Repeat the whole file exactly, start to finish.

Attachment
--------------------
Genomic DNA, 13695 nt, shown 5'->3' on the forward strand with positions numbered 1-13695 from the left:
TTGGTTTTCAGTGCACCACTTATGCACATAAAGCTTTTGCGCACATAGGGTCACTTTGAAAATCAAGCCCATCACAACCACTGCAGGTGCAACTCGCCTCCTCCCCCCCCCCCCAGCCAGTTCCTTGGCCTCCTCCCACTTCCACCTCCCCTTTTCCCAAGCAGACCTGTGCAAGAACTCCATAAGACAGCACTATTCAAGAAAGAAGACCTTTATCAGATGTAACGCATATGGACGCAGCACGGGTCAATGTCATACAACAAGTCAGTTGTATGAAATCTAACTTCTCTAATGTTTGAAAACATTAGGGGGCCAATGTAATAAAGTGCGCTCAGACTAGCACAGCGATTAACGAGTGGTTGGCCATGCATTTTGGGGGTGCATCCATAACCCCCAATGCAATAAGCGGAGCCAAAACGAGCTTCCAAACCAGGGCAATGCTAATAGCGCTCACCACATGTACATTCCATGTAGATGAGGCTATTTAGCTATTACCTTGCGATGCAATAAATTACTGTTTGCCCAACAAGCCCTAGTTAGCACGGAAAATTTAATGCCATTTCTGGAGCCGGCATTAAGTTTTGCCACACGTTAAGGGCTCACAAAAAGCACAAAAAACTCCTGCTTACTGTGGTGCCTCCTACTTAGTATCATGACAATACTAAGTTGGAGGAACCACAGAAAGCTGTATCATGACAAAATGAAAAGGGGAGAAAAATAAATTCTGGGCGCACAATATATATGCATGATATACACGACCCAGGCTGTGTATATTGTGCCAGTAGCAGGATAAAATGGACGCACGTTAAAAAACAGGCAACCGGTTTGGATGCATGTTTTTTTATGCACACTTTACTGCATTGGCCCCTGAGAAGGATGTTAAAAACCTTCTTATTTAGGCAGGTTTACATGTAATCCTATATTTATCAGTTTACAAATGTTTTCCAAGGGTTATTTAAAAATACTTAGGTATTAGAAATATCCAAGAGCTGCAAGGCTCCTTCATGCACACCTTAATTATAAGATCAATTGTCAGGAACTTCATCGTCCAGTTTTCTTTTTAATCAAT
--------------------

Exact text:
Genomic DNA, 13695 nt, shown 5'->3' on the forward strand with positions numbered 1-13695 from the left:
TTGGTTTTCAGTGCACCACTTATGCACATAAAGCTTTTGCGCACATAGGGTCACTTTGAAAATCAAGCCCATCACAACCACTGCAGGTGCAACTCGCCTCCTCCCCCCCCCCCCAGCCAGTTCCTTGGCCTCCTCCCACTTCCACCTCCCCTTTTCCCAAGCAGACCTGTGCAAGAACTCCATAAGACAGCACTATTCAAGAAAGAAGACCTTTATCAGATGTAACGCATATGGACGCAGCACGGGTCAATGTCATACAACAAGTCAGTTGTATGAAATCTAACTTCTCTAATGTTTGAAAACATTAGGGGGCCAATGTAATAAAGTGCGCTCAGACTAGCACAGCGATTAACGAGTGGTTGGCCATGCATTTTGGGGGTGCATCCATAACCCCCAATGCAATAAGCGGAGCCAAAACGAGCTTCCAAACCAGGGCAATGCTAATAGCGCTCACCACATGTACATTCCATGTAGATGAGGCTATTTAGCTATTACCTTGCGATGCAATAAATTACTGTTTGCCCAACAAGCCCTAGTTAGCACGGAAAATTTAATGCCATTTCTGGAGCCGGCATTAAGTTTTGCCACACGTTAAGGGCTCACAAAAAGCACAAAAAACTCCTGCTTACTGTGGTGCCTCCTACTTAGTATCATGACAATACTAAGTTGGAGGAACCACAGAAAGCTGTATCATGACAAAATGAAAAGGGGAGAAAAATAAATTCTGGGCGCACAATATATATGCATGATATACACGACCCAGGCTGTGTATATTGTGCCAGTAGCAGGATAAAATGGACGCACGTTAAAAAACAGGCAACCGGTTTGGATGCATGTTTTTTTATGCACACTTTACTGCATTGGCCCCTGAGAAGGATGTTAAAAACCTTCTTATTTAGGCAGGTTTACATGTAATCCTATATTTATCAGTTTACAAATGTTTTCCAAGGGTTATTTAAAAATACTTAGGTATTAGAAATATCCAAGAGCTGCAAGGCTCCTTCATGCACACCTTAATTATAAGATCAATTGTCAGGAACTTCATCGTCCAGTTTTCTTTTTAATCAAT